empower yourself

You Can Only Empower Yourself

I find myself saying something often. It’s a thing implicitly taught to me as a Marine, but it wasn’t until years later that I heard it put to words:

An organization cannot empower you. You can only empower yourself.

Many times, it feels as if we’re waiting for our manager’s permission to explore a new space or to define a career path. But what’s stopping us from exploring it on our own, in our own way, and on our own terms? Consider the case of a team member or project manager who’s trying to get into Scrum Mastery. Or an engineer looking to become a manager.

Whatever it is, it’s our story to write. But what’s that look like? And how do we make this aspirational, cliche advice actionable? I think it starts simply.

It starts with knowledge.

It starts with an idea or an inspiration. Maybe we see a kick ass Scrum Master, and we think we’d be great at it too. But how can we know it’s a good fit for us? How do we know we’ll excel at it? Do we really know what this Scrum thing is all about? Do we know how it differs from agility? So think. Gather knowledge. But put aside creating a plan. That’s for another day.

Figuring out our next steps is futile when we don’t yet know what direction we’re headed.

Talk to friends and colleagues. Reach out to experts on LinkedIn and ask them for their thoughts. Search Google for awesome blog posts that can help. (Or just read through this awesome blog here?) Use this information to find your theme. So what’s a theme? Grey explains it well.

It sustains through relationships and trust.

Why relationships? Think about those people we reached out to earlier on LinkedIn as we were working toward our theme. They’re not assets or resources. They’re people so treat these conversations as relational, not transactional. How can we help them? How can we reciprocate?

For instance, over a decade ago I reached out to Mike Cohn desperate for advice. I really didn’t think he’d reply, but he did. We connect every now and again, and I was just trading dad jokes with him over email a week ago. More importantly, I can’t count the number of people I’ve sent to his CSM and CSPO training. And as a means of paying it forward, I’ve committed to replying to anyone who looks me up and asks me a question. I attribute that to him. (Thanks again, Mike.)

Why trust? I’ve been learning from an incredible coach in our org Mary Schindler, and she asked a great question:

When coaching, how can you spot potential?

I had a hard time answering the question, and as we continued to talk it through, the answer became clear. As a coach, the potential is already there and has been all along, whether I spot it or not, and I think the same applies to all of us. Setbacks will happen, and that’s ok. Lick your wounds, dust yourself off, and get back into the fray. Trust in your potential. Even the pros still doubt themselves at times so who are we not to?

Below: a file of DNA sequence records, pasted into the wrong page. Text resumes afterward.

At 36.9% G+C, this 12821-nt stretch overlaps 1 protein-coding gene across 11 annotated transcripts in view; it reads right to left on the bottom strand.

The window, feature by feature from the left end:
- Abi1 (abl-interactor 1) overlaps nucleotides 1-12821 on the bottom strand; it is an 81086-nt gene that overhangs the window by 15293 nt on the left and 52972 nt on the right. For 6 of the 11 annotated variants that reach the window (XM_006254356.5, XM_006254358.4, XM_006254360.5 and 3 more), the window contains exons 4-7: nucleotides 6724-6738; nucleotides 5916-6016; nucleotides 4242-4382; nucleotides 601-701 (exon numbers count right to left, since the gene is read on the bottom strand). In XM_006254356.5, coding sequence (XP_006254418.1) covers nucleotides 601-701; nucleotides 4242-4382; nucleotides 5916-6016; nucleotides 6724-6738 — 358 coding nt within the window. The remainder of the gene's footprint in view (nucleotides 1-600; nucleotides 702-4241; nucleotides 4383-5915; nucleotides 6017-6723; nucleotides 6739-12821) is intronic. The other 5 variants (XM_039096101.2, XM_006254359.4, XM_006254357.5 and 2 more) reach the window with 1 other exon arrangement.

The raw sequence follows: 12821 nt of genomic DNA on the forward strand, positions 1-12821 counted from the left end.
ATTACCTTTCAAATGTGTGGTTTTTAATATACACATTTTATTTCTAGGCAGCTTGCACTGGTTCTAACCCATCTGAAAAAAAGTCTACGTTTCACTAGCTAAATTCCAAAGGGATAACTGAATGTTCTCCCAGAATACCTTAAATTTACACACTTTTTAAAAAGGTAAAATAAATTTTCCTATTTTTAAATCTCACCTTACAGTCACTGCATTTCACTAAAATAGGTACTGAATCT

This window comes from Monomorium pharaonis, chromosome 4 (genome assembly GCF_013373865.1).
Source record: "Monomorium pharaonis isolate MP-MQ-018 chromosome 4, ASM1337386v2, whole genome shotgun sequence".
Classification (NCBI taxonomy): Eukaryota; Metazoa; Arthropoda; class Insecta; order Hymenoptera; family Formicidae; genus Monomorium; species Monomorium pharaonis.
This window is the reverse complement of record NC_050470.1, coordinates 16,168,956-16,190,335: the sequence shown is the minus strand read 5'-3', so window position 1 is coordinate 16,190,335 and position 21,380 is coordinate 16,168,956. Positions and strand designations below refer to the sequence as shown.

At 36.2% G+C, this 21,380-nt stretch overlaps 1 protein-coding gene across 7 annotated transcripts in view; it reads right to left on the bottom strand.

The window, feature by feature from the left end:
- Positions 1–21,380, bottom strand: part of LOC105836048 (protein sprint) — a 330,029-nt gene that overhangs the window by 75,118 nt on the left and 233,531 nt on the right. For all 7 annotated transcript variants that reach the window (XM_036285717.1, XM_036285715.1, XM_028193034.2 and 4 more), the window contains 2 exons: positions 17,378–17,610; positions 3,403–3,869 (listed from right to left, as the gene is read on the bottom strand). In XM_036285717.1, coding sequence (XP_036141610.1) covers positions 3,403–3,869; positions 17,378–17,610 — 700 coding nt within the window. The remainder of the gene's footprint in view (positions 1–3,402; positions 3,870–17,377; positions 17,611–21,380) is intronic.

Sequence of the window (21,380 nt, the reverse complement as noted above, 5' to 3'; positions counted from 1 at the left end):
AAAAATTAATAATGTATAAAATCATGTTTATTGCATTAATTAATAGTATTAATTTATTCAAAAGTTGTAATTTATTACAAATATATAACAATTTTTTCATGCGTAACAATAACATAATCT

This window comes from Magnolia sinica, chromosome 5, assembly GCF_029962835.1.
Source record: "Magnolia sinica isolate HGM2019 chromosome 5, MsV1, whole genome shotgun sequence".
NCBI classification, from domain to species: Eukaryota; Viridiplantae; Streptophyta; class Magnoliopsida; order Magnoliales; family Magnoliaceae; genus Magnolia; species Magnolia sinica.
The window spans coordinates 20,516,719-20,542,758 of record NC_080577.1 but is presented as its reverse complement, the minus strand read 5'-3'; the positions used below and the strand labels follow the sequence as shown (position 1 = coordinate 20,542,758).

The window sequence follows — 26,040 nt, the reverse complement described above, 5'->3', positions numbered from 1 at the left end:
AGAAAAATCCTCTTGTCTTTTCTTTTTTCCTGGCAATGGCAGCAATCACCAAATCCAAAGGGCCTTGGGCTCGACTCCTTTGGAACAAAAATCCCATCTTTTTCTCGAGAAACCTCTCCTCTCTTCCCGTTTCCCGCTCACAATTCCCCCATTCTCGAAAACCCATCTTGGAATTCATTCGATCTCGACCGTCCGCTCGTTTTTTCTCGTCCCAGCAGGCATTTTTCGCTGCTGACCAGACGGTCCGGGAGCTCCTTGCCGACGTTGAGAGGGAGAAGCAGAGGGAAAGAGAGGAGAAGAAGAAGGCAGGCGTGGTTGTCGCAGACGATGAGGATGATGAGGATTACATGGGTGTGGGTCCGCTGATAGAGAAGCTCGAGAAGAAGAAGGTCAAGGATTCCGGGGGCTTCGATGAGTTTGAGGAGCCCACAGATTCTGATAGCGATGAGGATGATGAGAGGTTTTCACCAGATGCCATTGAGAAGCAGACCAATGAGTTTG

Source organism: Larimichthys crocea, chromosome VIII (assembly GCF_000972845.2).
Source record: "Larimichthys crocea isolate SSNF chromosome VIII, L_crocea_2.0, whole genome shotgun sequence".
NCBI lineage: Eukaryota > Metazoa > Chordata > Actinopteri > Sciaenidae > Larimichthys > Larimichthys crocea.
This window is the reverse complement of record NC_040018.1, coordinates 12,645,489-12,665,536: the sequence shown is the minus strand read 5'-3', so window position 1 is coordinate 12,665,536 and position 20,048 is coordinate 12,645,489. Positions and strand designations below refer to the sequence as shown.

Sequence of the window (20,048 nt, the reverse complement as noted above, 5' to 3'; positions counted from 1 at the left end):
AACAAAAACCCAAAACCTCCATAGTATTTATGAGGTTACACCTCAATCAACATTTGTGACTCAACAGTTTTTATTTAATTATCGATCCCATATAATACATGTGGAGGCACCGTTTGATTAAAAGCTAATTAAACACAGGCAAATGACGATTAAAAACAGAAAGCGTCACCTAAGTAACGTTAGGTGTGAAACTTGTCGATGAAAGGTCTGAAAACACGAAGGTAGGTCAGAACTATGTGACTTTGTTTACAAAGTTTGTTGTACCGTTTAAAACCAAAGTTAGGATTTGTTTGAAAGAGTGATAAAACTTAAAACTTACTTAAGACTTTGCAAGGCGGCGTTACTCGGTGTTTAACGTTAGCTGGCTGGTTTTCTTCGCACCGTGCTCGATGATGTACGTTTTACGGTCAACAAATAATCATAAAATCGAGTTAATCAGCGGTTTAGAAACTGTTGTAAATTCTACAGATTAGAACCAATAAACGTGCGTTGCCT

It unfolds through creativity.

Our theme is huge so it can’t be accomplished in a single moment or with a single step. Want to give Scrum a go but your org doesn’t employ the framework? Find a team willing to experiment with retrospectives and ask to facilitate. Want to attend a CSM course but struggling to get approval for the expense? Agile meetups usually cost only a few bucks, and maybe we’ll run into a Scrum trainer when we’re meeting new people.

Creativity allows us to start in small ways that stretch but doesn’t scare us.

And starting small means starting now. For example, I started writing this blog years ago to work toward speaking at agile conferences. I didn’t wait for someone to “empower” me or take one, huge plunge. Instead, I started with what I had and often hid behind the backspace button when I couldn’t quite find my footing. (I’m happy to report that I now speak at one or two conferences a year.)

It concludes with retrospection.

Pause. Take a breath. Evaluate.

So how did those small, creative actions play out? How do we feel about the theme we’ve established for ourselves? Let’s say we decided to implement retrospectives at our org since Scrum was too big a pill to swallow. Did we enjoy facilitating? How did the team change how it operates? Did our leadership appreciate the difference it made? Or maybe it slipped our mind to set up some measures of success with our leaders before starting. Hmmmm …. let’s make sure to consider that for next time.

And maybe “concludes” is too harsh to describe this step. After all, it’s cyclical. Now that we’re a bit smarter, it restarts with knowledge, it’s re-sustained with the relationships we’ve made and the confidence we’ve built in ourselves. And it’s time to create a few new steps in line with our theme. Why does this matter? Simple.

An organization cannot empower you. You can only empower yourself.

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